The highlights of this current issue will report on Mrs. Jacqueline Hwang Peng, who just earned her honorary doctoral degree from National Taiwan University. Mrs. Hwang Peng dedicated her entire career to cancer genetics and medical oncology research, and was the first person to prove that cancer was caused by the defects and damages in a person's chromosomes. As a pioneer in the research of the mutation of cancer cells, her contribution to medicine was prominent and internationally renowned.
In 1993, Mrs. Hwang Peng, then 63 years old, after she was elected academician of Academia Sinica, decided to say farewell to her husband and four children, and return to Taiwan by herself. At that time, she thought that being elected academician of Academia Sinica represented not only a confirmation of one's professional capabilities, it also signified one's responsibility toward society. Before returning to Taiwan to see patients, she specialized in cancer genetics, and was a senior physician at the Cancer Center of the U.S. National Institute of Health. What incited her to come back was not only because she was elected to the highest honor possible—Academician of Academia Sinica, but also the "poor patients in Taiwan." Always smiling, she recalls how the "haves" of Taiwanese patients used to hop on a plane and flew to the United States to seek her help, while the "have nots" could only sit in Taiwan and rot. She felt then and there that the Taiwanese patients shouldn't have to go abroad to seek world-class care. Furthermore, in the United States cases of liver cancer and nasopharyngeal carcinoma were few, she felt that the common cancer cases popular in Taiwan should be treated locally. Her long term commitment to research and prevention of cancer diseases in Taiwan was so prominent to the extent that a research fellow at the National Institute of Health by the name of Cheng-Wen Wu praised her as "The Mother of Cancer in Taiwan." In order to reciprocate society and to enhance the standard of cancer treatment in Taiwan, Mrs. Jacqueline Hwang Peng conducted the first training courses in oncology for the physicians in Taiwan.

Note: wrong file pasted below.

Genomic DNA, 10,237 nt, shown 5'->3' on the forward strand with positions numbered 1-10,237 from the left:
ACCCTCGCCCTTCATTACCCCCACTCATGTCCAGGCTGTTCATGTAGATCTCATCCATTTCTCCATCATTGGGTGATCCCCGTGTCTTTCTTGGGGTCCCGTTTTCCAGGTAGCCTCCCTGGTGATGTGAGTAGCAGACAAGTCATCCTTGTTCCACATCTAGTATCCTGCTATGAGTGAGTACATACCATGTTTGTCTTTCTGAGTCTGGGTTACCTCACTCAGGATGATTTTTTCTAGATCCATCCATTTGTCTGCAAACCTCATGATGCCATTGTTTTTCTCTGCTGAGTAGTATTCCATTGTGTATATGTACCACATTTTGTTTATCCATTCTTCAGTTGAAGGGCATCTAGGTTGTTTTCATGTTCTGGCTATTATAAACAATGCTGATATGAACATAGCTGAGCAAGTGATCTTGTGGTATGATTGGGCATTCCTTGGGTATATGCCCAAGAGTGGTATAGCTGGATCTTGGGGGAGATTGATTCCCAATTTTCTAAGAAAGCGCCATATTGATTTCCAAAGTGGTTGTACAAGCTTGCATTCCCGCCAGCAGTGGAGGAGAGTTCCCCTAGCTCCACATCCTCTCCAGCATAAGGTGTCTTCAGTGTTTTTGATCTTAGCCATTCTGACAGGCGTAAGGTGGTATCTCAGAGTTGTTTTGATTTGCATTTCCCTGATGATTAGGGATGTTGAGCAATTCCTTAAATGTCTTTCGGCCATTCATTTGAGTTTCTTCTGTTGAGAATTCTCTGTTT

After she returned to Taiwan Mrs. Jacqueline Hwang Peng served as the Director of the Clinical Research Center of the Bio-medical Institute of Academia Sinica, then she took over as the Director of the Division of Cancer Research of the National Institute of Health, and served as its first Managing Director. Furthermore, she mobilized civilian forces and established the "Taiwan Cancer Foundation", which was dedicated to cancer prevention. She often flew between the coasts of the Pacific, inviting American medical experts to come to Taiwan to participate in the training of cancer physicians. Over 8 years she has trained over 35 internal physicians and surgeons. Moreover, she integrated the resources from 9 large scale medical centers which included the National Taiwan University Hospital, the Chang-Gung Memorial Hospital, and the Veteran's General Hospital and organized the "Taiwan Cancer Treatment Group" (TCOG), which was to deal with cancer specifically.
In1949, China was in political turmoil, Mrs. Jacqueline Whang Peng, then 16 years old, was on board of a ship with her brothers, sisters, and mother for two full days from Shanghai to Taiwan. The minute she stepped on board, she was severely seasick, and she vomited for two days and two nights until she spilled all her guts out. When the ship arrived at Keelung and her feet touched the soil, however, she immediately recuperated. Her father handed her a piece of banana right there and ‘then. "That banana was so fragrant, so large and so sweet!" she says. She remembers the taste of that piece of banana for the rest of her life.